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Fenix Diamonds Prevails in Patent Infringement Case Brought by Carnegie Institution of Washington

The suit alleged that Fenix had infringed on patents on growing the purest forms of single-crystal diamond.




(PRESS RELEASE) On September 5, 2023, Fenix Diamonds, a high-end lab grown diamond supplier, prevailed at the Court of Appeals in the patent infringement case brought by the Carnegie Institution of Washington, and its corporate spin-off, M7D Corporation.

In 2020, Carnegie accused Fenix of infringing patents on growing the purest forms of single-crystal diamond. In particular, Carnegie alleged that the virtually perfect color, clarity, and crystalline structure of Fenix’s diamonds demonstrate that Fenix had copied Carnegie’s diamond growth technology. Fenix denied using any of Carnegie’s technology and aggressively litigated Carnegie’s claims.

Upon considering the evidence in 2021, U.S. District Judge Jed S. Rakoff dismissed all of Carnegie’s claims and entered summary judgment in favor of Fenix. Carnegie immediately appealed.

After litigating against Fenix in the Court of Appeals for two years, Carnegie has forfeited. On September 5, 2023, the Court of Appeals granted Carnegie’s request to withdraw their appeal. Carnegie’s request acknowledges that Fenix can now seek recovery of its attorney fees.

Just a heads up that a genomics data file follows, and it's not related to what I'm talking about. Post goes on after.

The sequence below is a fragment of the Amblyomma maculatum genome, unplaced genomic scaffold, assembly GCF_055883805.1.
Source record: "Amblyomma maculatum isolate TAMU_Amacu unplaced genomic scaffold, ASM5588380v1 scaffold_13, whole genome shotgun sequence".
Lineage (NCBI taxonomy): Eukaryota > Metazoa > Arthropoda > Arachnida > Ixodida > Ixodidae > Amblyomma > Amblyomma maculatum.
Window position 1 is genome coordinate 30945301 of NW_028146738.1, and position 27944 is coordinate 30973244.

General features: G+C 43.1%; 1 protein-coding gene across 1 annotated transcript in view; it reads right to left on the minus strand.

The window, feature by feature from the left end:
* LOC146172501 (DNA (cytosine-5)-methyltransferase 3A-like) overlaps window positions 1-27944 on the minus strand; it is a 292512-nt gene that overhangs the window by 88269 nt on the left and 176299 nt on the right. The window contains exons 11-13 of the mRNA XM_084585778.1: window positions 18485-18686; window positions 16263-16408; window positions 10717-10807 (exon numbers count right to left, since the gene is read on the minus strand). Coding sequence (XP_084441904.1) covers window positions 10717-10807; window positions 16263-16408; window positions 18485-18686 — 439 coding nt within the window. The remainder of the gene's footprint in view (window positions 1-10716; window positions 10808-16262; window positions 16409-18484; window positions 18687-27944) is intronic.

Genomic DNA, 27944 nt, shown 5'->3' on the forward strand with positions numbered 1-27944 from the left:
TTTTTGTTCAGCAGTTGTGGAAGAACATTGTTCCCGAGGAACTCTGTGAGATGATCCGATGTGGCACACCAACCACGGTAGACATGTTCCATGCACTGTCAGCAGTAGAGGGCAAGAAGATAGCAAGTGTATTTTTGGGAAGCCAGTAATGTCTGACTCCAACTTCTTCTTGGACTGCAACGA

Comment by Naman Parikh, Fenix Diamonds Managing Director: From the outset, Fenix advised Carnegie that we would litigate this case to the end. Fenix was looking forward to the Court of Appeals affirming Judge Rakoff’s detailed and crystal-clear opinions. We stand by our processes, our customers, and the integrity of our business. Going forward, Fenix will continue to invest in the technology and sustainable practices that make us an industry leader.

Fenix was represented by Maxwell Snow of Consolidated Legal, LLC; Laura Lydigsen, Harold Johnson, Mark Remus, and Wei-Chih Hsu of Crowell & Moring LLP; and Daniel Waxman of Bryan Cave LLP.




This Third-Generation Jeweler Was Ready for Retirement. He Called Wilkerson

Retirement is never easy, especially when it means the end to a business that was founded in 1884. But for Laura and Sam Sipe, it was time to put their own needs first. They decided to close J.C. Sipe Jewelers, one of Indianapolis’ most trusted names in fine jewelry, and call Wilkerson. “Laura and I decided the conditions were right,” says Sam. Wilkerson handled every detail in their going-out-of-business sale, from marketing to manning the sales floor. “The main goal was to sell our existing inventory that’s all paid for and turn that into cash for our retirement,” says Sam. “It’s been very, very productive.” Would they recommend Wilkerson to other jewelers who want to enjoy their golden years? Absolutely! “Call Wilkerson,” says Laura. “They can help you achieve your goals so you’ll be able to move into retirement comfortably.”

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